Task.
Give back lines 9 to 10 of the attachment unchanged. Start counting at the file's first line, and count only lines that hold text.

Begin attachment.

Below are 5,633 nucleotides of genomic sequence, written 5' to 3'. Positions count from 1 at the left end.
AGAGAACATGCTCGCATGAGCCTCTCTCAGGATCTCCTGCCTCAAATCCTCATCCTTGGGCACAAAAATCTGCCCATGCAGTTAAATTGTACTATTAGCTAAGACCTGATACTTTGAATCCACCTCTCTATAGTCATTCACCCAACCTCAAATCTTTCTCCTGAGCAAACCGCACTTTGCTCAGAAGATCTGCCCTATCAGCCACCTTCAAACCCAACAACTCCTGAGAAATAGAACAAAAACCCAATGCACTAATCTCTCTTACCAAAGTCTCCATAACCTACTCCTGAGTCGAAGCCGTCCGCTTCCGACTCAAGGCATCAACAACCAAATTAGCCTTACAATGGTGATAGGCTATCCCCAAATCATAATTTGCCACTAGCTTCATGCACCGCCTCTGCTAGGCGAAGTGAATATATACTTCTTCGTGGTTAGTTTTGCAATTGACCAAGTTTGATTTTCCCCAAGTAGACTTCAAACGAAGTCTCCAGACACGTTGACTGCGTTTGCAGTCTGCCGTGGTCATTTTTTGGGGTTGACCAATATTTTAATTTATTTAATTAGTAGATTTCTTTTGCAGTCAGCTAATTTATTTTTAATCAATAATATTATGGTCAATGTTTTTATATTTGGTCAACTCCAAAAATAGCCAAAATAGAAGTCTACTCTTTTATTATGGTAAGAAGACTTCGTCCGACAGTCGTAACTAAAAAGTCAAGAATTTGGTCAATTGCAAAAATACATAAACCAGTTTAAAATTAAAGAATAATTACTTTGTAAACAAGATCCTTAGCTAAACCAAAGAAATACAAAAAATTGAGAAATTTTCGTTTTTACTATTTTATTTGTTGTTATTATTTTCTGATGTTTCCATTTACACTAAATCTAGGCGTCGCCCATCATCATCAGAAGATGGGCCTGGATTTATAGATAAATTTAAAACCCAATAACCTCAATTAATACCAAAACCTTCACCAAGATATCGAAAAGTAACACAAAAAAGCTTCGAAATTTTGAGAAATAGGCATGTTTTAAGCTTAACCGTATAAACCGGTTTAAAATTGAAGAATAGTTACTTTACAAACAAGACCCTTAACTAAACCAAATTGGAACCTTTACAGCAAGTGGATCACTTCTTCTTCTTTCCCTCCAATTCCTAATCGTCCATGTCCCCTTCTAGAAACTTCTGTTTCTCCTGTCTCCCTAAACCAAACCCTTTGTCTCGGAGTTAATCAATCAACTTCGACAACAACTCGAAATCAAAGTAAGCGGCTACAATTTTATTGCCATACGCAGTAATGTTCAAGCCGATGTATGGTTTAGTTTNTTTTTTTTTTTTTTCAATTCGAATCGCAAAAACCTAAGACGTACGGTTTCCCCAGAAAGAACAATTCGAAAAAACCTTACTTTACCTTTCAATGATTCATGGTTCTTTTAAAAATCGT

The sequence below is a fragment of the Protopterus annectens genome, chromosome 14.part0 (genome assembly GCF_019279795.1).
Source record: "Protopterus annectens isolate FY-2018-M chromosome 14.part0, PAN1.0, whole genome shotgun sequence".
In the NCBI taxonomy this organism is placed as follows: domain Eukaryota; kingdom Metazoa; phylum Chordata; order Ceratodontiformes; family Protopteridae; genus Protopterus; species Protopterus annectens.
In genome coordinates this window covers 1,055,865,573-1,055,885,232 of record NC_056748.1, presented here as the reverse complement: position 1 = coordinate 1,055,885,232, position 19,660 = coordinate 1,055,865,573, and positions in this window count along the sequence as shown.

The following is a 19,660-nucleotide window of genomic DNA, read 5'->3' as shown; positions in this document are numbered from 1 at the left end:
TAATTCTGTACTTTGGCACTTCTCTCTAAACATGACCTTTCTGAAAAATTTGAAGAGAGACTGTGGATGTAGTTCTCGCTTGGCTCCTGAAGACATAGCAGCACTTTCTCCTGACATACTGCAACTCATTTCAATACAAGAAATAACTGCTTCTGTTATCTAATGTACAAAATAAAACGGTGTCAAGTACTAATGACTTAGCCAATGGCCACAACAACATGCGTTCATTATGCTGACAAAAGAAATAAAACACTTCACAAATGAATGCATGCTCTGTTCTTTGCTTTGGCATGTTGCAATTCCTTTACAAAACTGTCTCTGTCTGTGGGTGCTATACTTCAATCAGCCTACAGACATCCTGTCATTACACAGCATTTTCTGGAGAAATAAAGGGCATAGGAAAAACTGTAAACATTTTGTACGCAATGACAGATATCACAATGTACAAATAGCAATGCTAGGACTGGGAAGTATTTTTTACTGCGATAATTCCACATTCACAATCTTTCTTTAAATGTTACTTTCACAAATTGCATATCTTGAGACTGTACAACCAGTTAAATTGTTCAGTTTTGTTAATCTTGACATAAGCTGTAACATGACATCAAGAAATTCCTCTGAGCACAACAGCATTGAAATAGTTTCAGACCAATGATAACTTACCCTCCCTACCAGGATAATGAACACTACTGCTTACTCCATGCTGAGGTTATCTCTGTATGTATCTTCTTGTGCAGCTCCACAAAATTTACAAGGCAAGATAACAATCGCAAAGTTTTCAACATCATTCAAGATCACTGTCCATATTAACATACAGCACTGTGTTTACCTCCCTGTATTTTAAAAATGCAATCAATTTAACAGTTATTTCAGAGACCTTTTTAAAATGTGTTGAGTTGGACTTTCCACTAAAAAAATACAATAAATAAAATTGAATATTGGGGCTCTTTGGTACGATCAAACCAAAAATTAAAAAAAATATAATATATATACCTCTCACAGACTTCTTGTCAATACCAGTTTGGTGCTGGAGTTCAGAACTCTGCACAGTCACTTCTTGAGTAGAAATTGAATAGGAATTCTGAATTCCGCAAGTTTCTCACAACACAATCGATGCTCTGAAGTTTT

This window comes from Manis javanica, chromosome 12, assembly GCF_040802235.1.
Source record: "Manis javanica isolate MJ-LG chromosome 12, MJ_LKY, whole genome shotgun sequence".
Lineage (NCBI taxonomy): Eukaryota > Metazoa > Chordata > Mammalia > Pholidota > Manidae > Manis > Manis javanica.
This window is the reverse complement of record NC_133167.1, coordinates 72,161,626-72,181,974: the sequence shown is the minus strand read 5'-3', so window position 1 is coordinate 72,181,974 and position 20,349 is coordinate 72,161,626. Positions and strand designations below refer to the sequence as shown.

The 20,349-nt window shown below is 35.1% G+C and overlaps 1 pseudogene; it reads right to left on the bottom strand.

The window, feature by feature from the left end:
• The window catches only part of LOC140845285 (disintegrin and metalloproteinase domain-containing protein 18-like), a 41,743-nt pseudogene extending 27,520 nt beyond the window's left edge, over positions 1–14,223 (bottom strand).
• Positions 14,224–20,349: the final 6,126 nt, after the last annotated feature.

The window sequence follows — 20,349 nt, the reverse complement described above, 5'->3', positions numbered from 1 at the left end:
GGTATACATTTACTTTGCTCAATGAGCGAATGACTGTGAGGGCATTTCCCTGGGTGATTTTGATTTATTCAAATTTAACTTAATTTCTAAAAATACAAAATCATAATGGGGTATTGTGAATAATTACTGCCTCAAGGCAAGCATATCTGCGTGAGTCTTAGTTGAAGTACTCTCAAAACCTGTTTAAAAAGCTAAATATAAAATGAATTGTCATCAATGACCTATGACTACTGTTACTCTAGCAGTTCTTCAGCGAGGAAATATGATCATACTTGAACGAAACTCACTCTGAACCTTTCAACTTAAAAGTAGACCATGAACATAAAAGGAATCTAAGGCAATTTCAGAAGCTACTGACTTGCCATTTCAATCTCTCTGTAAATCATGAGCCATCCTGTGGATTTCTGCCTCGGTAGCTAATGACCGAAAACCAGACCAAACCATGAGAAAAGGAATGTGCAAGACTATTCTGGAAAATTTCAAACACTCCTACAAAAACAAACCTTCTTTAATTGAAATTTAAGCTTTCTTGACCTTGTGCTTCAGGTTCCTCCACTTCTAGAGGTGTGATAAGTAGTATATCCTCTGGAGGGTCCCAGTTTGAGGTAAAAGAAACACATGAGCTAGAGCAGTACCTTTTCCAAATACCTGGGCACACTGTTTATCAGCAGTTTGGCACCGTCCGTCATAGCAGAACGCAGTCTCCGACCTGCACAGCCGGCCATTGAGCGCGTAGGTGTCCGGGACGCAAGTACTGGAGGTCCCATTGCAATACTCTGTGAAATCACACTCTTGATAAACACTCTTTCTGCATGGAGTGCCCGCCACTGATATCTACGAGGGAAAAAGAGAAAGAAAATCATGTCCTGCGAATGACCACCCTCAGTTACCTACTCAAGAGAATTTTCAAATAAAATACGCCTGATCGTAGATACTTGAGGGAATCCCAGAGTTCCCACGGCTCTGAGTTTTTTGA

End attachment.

This window comes from Manis javanica, chromosome 12, assembly GCF_040802235.1.
Source record: "Manis javanica isolate MJ-LG chromosome 12, MJ_LKY, whole genome shotgun sequence".